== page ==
Build a Shopping Mall Cost

How much does it cost to develop a shopping mall?

There are a huge number of variables in such a question. For one thing, shopping malls are different from all other retail store construction projects because they have a huge number size differences, they do not use the same construction techniques or configurations, and a great deal of variation can appear when site conditions are difficult. For the purpose of this discussion we will look at the development of a tradition structure with partitions for retail stores, finish materials, and some display fronts.

The building of a shopping mall requires an architect or an architectural firm, a team of subcontractors, a knowledgeable contractor, and a cooperative developer/owner to get the job done in a reasonable time frame.

In the United States, the average mall will be sized at approximately 56,212 square feet and will have two-floors, four "anchor" stores, and a length roughly four times greater than its depth.

  • According to Hawkins Research, Inc., most mall projects use materials and techniques that fall under the "Best" classifications to keep insurances and bonding at their lowest prices. Such a building would run at an average of $24.9 million to complete. This does not include acquisition of the land or any demolition costs, however.
  • The above figures place this construction at a $442 per square foot cost, though a national average of stands between $325 and $450 for many mall projects. This pricing structure assumes that all labor is "unionized" and if this were not the case the "open shop" pricing would adhere to the following averages - carpenters, masons and excavators charge an average of $70 per hour, electricians between $65 to $85 per hour, painters between $20 and $35 per hour and plumbers between $45 and $65 per hour.
  • Materials would cost around $11.92 million, labor would cost roughly $9.9 million, and the machine costs would stand at roughly $1.2 million.

Cost breakout

What is included:

  • Foundation of reinforced concrete;
  • Roof made of steel beams on steel columns with panelized 1/2 inch plywood sheathing and five-ply insulation;
  • Sheet vinyl and carpet floors;
  • Interior walls of gypsum board;
  • A suspended acoustic ceiling;
  • Recessed fluorescent lighting in modular plastic panels;
  • Exterior walls of brick face;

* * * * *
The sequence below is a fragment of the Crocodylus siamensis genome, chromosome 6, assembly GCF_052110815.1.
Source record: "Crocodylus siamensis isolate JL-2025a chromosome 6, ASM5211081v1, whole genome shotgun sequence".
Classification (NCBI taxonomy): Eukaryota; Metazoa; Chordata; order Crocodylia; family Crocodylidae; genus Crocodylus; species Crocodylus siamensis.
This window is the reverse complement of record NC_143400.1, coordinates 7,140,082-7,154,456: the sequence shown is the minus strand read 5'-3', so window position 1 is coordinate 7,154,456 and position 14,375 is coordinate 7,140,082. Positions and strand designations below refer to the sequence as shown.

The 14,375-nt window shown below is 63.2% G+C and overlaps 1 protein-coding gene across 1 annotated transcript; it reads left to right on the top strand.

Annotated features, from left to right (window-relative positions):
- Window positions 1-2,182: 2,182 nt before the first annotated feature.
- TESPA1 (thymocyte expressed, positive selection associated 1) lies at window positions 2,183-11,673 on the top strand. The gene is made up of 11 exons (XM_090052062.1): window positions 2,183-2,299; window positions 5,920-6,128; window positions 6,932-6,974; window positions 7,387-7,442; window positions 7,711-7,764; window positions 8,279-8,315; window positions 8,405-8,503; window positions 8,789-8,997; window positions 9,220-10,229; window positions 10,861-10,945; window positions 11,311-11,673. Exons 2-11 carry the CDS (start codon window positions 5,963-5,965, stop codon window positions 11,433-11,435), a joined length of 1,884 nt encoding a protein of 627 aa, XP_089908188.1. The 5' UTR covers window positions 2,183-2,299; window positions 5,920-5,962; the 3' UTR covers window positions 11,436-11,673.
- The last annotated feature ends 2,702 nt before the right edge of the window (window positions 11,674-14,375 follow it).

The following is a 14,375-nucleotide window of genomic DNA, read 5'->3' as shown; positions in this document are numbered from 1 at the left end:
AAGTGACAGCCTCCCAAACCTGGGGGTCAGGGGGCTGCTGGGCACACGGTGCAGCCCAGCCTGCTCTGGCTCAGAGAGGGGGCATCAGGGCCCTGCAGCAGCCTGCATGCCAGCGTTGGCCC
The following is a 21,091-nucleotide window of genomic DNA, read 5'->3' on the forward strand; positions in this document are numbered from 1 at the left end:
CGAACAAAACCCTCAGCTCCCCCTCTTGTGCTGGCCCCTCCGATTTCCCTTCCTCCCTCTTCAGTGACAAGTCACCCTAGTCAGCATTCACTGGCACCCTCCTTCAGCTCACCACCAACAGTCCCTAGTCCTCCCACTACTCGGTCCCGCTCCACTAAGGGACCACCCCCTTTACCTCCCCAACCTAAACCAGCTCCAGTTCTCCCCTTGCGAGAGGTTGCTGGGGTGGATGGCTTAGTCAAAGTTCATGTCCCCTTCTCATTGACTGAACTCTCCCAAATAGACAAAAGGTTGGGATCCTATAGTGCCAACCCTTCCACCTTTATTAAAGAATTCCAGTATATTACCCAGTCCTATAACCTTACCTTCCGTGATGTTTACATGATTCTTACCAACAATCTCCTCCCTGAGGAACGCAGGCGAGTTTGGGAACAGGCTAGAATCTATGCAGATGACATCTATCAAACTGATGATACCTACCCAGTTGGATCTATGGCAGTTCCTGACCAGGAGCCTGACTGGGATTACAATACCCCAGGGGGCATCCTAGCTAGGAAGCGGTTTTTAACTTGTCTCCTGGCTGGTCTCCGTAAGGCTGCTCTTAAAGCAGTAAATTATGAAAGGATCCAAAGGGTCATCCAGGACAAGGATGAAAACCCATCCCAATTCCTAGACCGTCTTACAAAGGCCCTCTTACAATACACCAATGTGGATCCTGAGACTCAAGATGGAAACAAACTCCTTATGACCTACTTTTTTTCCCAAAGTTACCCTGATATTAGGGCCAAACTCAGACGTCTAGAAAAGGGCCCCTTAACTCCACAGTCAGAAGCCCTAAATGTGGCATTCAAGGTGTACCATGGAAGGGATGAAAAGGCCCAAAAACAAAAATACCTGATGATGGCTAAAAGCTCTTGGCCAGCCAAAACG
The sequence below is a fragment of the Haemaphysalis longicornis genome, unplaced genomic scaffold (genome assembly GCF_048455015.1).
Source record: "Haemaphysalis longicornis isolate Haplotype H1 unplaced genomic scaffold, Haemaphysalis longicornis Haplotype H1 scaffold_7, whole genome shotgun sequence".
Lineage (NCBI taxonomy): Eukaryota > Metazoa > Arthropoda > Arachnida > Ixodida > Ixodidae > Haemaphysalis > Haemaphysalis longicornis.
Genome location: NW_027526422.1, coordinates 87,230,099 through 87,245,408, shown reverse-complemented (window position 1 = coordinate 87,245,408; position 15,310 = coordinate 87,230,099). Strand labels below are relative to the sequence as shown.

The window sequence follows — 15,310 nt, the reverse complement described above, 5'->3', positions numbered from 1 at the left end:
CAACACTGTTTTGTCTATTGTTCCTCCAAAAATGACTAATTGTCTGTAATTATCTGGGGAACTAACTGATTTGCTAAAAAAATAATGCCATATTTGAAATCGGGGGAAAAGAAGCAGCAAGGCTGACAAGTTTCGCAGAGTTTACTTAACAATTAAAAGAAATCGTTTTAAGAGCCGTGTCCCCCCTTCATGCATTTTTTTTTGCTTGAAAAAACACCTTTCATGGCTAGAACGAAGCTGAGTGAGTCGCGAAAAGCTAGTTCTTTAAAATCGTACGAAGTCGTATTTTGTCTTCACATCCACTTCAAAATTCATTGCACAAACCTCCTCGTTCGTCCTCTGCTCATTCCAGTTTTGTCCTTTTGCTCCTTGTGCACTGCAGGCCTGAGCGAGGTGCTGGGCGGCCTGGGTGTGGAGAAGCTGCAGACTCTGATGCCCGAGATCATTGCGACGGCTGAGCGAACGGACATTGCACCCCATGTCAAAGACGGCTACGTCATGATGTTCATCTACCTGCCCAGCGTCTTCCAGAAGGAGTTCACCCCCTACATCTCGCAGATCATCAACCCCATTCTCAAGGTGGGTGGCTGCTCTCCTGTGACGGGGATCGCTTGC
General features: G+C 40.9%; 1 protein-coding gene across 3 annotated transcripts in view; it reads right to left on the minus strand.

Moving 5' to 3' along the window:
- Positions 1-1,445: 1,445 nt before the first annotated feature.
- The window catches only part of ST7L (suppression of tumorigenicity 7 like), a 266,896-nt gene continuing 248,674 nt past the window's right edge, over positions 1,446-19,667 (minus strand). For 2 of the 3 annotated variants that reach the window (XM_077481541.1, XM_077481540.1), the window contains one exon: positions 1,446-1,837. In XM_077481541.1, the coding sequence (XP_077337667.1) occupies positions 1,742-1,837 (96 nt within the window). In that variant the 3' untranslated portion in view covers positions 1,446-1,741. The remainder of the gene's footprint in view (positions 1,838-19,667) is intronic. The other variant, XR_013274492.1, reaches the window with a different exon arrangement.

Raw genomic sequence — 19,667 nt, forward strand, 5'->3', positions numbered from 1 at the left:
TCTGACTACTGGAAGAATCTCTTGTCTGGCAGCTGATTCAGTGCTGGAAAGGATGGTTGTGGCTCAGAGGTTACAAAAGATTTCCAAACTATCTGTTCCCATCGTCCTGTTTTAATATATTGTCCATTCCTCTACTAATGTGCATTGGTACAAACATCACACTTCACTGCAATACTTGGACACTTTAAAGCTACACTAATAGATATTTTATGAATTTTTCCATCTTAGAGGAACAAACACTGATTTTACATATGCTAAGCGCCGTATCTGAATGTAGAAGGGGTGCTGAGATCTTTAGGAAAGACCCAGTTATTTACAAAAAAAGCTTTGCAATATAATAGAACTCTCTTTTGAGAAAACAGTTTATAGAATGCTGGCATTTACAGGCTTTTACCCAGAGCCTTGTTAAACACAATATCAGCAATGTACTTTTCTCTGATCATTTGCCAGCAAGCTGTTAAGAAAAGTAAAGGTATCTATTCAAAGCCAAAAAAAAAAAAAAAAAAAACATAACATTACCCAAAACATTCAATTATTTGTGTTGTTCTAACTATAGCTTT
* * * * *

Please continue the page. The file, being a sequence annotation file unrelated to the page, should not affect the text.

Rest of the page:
• Plumbing featuring six good fixtures per 4;000 square feet;
  • Display fronts would include aluminum float glass double-doors for all entrances and anchor stores, finished walls, bulkheads, and lighting;
  • Heating and cooling systems would include suspended heaters and cooling ducts along with all required equipment;
  • Security systems would be in place, including smoke and heat detectors along with motion systems;
  • Complete communication systems would include both indoor and outdoor sound;
  • Freight and passenger elevators along with escalator and stairwells would be included;
  • All plumbing, masonry, carpentry, painting, and electrical services as needed;
  • Any necessary mezzanines and office space would be covered; and
  • All doors; partitions; and even some property improvements would usually be included as well.

Most owners rely on both an architect and a contractor, and the architect will require approximately 17% of the total building budget;

  • An architect or architectural team will:
    • Determine the scope of the project and establish a preliminary budget;
    • Draft list of proposed work, budget, and outline of plans;
    • Create the schematic design and draft floor plans with elevation drawings. Then work with any structural engineers and meet with planning agencies to verify any requirements;
    • Finalize drawings and incorporate all details about materials and finishes, any fixtures or equipment, and all systems in the structure;
    • Serve as the project manager and review the plans with any required local agencies while also obtaining necessary permits. (If contractors are to be used it is at this point that they must be selected);
    • Serve in an advisory capacity to select contractor and help the client through the bid review process as well;
    • Complete construction documents;
    • Administer the construction, ensure that contractor's requests for payments are accurate and that all "final" details are corrected or finished by the contractor; and
    • Based on figures given the architect on this project would receive from $4.23 million for their services.
  • A contractor will:
    • Provide the services and materials required for the entire job;
    • Hire subcontractors according to need;
    • Suggest plans and ideas to architect/owner to help them meet goals;
    • Deliver final cleanup of entire job site;
    • Pull all permits for work and utility installation; and
    • For doing all of the day to day management of the project the contractor earns around 14% of the budget and could account for more than $3 million in markup and indirect fees.